Two Masters of Disguise Reveal the Tools and Operations That Helped Win the Cold War
Atria Books, Paperback, 9780743428538, 320pp.
Publication Date: September 1, 2003
From the author of the Golden Globe winner and Academy Award winner "Argo."..
Moscow, 1988. The twilight of the Cold War. The KGB is at its most ruthless, and has now indisputably gained the upper hand over the CIA in the intelligence war. But no one knows how. Ten CIA agents and double-agents have gone missing in the last three years. They have either been executed or they are unaccounted for.
At Langley, several theories circulate as to how the KGB seems suddenly to have become telepathic, predicting the CIA's every move. Some blame the defection of Edward Lee Howard three years before, and suspect that there are more high-placed moles to be unearthed. Others speculate that the KGB's surveillance successes have been heightened by the invention of an invisible electromagnetic powder that allows them to keep tabs on anyone who touches it: spy dust.
CIA officers Tony Mendez and Jonna Goeser come together to head up a team of technical wizards and operational specialists, determined to solve the mystery that threatens to overshadow the Cold War's final act. Working against known and unknown hostile forces, as well as some unfriendly elements within the CIA, they devise controversial new operational methods and techniques to foil the KGB, and show the extraordinary lengths that US intelligence is willing to go to protect a source, then rescue him when his world starts to collapse. At the same time, Tony and Jonna find themselves falling deeply in love.
During a fascinating odyssey that began in Indochina fifteen years before and ends in a breathtakingly daring operation in the heart of the Kremlin's Palace of Congresses, "Spy Dust" catapults the reader from the Hindu Kush to Hollywood, from Havana to Moscow, but cannot truly conclude until its protagonists are safely wedded in rural Maryland.
Antonio Mendez is the former chief of disguise for the CIA. A recipient of the CIA's Intelligence Star of Valor and the Trailblazer Award, he is the author of"Argo" and "The Master of Disguise". Visit his website at TheMasterofDisguise.com.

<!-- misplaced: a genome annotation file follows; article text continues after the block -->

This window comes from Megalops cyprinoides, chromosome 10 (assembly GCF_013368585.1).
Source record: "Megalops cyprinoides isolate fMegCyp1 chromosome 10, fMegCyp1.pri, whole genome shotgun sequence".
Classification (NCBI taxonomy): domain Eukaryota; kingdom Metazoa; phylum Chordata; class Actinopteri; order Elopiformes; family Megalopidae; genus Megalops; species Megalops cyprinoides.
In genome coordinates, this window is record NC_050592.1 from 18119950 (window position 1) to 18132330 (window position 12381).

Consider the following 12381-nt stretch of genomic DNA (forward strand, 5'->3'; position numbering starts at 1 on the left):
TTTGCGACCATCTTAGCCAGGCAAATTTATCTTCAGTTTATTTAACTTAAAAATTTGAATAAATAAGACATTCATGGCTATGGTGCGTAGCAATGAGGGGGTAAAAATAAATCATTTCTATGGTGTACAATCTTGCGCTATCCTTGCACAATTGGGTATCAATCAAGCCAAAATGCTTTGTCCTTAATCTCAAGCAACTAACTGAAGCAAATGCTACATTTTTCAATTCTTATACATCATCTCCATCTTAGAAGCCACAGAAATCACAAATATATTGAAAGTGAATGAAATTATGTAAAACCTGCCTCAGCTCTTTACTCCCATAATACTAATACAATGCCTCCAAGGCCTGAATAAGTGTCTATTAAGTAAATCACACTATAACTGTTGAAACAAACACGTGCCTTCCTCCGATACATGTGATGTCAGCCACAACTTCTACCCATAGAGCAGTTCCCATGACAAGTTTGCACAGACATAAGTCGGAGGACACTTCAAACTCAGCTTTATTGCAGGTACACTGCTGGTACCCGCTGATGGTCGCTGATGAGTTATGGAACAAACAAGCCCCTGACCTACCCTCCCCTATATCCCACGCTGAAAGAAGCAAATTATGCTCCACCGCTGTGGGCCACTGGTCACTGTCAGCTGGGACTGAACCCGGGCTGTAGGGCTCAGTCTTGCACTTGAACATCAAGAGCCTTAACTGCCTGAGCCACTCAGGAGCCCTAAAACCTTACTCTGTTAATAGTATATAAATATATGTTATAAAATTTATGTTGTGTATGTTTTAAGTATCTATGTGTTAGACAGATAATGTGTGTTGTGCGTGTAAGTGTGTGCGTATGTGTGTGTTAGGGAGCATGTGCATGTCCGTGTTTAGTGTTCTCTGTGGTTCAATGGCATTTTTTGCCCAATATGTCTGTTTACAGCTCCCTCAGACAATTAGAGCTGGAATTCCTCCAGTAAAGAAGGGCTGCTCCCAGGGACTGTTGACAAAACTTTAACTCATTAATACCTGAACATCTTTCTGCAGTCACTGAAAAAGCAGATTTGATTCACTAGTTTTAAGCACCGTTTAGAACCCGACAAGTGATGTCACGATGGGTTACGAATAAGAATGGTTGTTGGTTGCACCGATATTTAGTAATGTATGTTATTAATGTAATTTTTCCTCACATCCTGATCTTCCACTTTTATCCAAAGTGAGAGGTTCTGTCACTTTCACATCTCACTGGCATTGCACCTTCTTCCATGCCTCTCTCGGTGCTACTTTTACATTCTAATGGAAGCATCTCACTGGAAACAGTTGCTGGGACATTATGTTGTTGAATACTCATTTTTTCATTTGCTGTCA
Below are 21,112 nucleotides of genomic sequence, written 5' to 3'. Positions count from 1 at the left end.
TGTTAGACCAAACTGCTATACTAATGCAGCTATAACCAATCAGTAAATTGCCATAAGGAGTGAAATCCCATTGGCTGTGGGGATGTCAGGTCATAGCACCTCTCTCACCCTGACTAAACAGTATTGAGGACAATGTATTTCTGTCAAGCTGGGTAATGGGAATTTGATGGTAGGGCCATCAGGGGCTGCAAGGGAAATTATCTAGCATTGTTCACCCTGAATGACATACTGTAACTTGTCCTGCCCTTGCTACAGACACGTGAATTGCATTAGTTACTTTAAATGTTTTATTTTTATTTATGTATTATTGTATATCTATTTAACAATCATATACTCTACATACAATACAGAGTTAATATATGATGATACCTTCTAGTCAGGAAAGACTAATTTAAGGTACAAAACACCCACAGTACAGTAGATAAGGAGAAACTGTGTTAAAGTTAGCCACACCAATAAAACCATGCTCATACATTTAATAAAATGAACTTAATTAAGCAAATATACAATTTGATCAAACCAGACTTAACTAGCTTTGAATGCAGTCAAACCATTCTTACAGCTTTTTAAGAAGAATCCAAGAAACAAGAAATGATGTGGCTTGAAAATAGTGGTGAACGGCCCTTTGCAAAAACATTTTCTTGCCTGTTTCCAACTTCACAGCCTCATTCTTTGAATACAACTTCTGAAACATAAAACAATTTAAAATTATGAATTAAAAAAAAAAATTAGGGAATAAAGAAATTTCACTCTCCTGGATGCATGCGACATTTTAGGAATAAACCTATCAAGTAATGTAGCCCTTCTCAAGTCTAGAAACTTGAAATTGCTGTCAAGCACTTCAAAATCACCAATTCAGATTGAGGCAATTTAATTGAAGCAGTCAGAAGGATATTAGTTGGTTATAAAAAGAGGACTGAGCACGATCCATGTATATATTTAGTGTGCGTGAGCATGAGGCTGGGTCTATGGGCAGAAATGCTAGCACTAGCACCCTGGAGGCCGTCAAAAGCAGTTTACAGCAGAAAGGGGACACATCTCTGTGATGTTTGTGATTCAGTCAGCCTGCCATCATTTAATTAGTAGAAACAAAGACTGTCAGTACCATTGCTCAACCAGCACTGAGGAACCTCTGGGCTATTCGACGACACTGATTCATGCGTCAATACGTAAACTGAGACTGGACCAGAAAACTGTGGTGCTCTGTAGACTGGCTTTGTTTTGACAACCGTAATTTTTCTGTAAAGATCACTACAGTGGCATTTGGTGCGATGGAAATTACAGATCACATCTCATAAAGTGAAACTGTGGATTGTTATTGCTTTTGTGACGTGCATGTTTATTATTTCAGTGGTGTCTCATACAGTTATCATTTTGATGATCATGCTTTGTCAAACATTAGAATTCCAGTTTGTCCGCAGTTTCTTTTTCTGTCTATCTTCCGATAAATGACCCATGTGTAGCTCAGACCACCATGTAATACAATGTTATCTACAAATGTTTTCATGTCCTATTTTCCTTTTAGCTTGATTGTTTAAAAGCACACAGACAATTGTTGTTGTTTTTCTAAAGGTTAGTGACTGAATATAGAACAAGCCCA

Bruce B. Henderson is professor of psychology at Western Carolina University. He has bachelor's and master's degrees in psychology from Bucknell University and a doctorate in child psychology from the University of Minnesota's Institute of Child Development. He has received the Botner Superior Teaching Award and the University of North Carolina Board of Governors Award for Excellence in Teaching and is a Fellow of the American Psychological Association. Most of his publications have focused on the development of children's curiosity, memory development, or ways to improve teaching. He participated in the American Psychological Association's St. Mary's Conference on Undergraduate Education and Alverno College's Critical Thinking Network. The Spencer Foundation and the Foundation for Child Development are among the sources that have supported his research. He has worked on a variety of research and training projects with the University of Houston, Northern Kentucky University, the Yale University Child Study Center, the North Carolina Center for the Advancement of Teaching, and the University of North Carolina-Chapel Hill.
Admiral Stansfield Turner
former head of the CIA
A true story of spying with all the suspense and intrigue of a James Bond novel.
An entertaining thriller with the added virtue of being true.
An endlessly fascinating book, one that spy buffs will return to again and again.
Hayden B. Peake
curator of the CIA's Historical Intelligence Collection
For CIA staffers, the changed names will be both frustrating and challenging as they attempt to sort out individuals and operations. For those who want a sense of what really takes place in the field when magicians from the Office of Technical Services are involved, Spy Dust is a rewarding experience.
A real-life pleasure for fans of John le Carré and Tom Clancy.